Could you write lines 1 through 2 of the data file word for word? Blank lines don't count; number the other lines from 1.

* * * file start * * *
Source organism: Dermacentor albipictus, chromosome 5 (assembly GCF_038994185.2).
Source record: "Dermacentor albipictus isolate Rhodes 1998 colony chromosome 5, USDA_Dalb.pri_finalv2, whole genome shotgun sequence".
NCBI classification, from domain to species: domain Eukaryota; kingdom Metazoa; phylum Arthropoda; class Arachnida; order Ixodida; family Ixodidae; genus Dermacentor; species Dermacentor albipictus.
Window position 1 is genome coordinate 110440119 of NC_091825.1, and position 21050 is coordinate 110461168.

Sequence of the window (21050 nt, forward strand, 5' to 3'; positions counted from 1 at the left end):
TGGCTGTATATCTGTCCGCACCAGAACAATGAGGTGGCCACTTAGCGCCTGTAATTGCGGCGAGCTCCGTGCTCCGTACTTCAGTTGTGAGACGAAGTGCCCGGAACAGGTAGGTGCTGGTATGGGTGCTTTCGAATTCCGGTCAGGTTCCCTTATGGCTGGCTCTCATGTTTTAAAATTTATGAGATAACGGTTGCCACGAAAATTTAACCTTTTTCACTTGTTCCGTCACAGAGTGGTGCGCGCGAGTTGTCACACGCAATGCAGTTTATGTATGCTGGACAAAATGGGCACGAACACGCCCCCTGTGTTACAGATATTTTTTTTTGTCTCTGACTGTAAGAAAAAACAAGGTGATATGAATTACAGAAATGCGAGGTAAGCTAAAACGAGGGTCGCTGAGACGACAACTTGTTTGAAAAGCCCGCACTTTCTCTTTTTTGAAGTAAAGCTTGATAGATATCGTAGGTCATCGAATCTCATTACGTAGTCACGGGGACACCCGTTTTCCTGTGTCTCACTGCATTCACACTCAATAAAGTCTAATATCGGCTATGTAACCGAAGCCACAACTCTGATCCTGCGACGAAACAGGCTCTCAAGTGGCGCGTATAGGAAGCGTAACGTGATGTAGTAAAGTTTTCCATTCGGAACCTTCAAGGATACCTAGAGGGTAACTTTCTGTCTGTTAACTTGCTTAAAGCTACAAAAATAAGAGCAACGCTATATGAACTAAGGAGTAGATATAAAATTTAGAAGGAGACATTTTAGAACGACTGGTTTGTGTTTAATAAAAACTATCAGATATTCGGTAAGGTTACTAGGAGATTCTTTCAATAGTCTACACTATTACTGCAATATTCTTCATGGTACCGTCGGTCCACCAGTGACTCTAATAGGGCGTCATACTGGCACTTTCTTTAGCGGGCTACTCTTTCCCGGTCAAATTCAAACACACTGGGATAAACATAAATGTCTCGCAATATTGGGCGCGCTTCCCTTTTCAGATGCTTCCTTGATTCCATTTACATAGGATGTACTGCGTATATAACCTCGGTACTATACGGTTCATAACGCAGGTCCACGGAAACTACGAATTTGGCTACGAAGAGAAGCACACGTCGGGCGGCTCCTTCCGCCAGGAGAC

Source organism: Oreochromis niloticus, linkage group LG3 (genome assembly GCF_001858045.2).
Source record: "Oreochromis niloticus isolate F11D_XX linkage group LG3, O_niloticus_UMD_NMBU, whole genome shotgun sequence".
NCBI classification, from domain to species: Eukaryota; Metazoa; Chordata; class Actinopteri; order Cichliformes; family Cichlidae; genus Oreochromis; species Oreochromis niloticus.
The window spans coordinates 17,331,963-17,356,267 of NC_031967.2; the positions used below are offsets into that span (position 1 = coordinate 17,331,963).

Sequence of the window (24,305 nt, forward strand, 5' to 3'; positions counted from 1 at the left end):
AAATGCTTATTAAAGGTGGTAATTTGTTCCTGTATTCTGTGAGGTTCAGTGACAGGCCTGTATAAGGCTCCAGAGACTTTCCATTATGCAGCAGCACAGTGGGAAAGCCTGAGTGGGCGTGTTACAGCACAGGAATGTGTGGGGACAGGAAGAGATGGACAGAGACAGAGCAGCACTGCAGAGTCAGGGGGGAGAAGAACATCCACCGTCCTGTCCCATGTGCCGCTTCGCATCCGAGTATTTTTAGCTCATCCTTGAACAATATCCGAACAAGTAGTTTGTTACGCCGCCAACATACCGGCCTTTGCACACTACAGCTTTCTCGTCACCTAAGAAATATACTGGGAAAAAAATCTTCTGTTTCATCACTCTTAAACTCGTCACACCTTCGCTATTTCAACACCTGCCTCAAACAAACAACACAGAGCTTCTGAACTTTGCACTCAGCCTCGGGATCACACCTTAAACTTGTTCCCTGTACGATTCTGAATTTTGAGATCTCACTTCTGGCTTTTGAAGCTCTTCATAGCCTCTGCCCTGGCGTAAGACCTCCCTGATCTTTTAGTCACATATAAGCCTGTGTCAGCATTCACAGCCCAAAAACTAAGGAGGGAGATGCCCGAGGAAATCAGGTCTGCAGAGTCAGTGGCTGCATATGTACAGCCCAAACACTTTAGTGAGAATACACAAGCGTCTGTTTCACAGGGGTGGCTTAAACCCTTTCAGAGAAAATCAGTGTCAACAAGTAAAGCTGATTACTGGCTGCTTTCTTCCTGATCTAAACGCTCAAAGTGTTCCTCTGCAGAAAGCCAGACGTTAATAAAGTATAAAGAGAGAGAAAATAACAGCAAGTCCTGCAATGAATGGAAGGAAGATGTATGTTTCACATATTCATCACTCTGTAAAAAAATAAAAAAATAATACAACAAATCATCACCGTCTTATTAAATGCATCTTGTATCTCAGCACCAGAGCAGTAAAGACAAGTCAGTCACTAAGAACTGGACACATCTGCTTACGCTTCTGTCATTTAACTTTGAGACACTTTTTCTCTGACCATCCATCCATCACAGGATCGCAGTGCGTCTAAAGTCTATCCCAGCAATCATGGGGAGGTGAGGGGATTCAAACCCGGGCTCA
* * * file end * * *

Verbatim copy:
Source organism: Dermacentor albipictus, chromosome 5 (assembly GCF_038994185.2).
Source record: "Dermacentor albipictus isolate Rhodes 1998 colony chromosome 5, USDA_Dalb.pri_finalv2, whole genome shotgun sequence".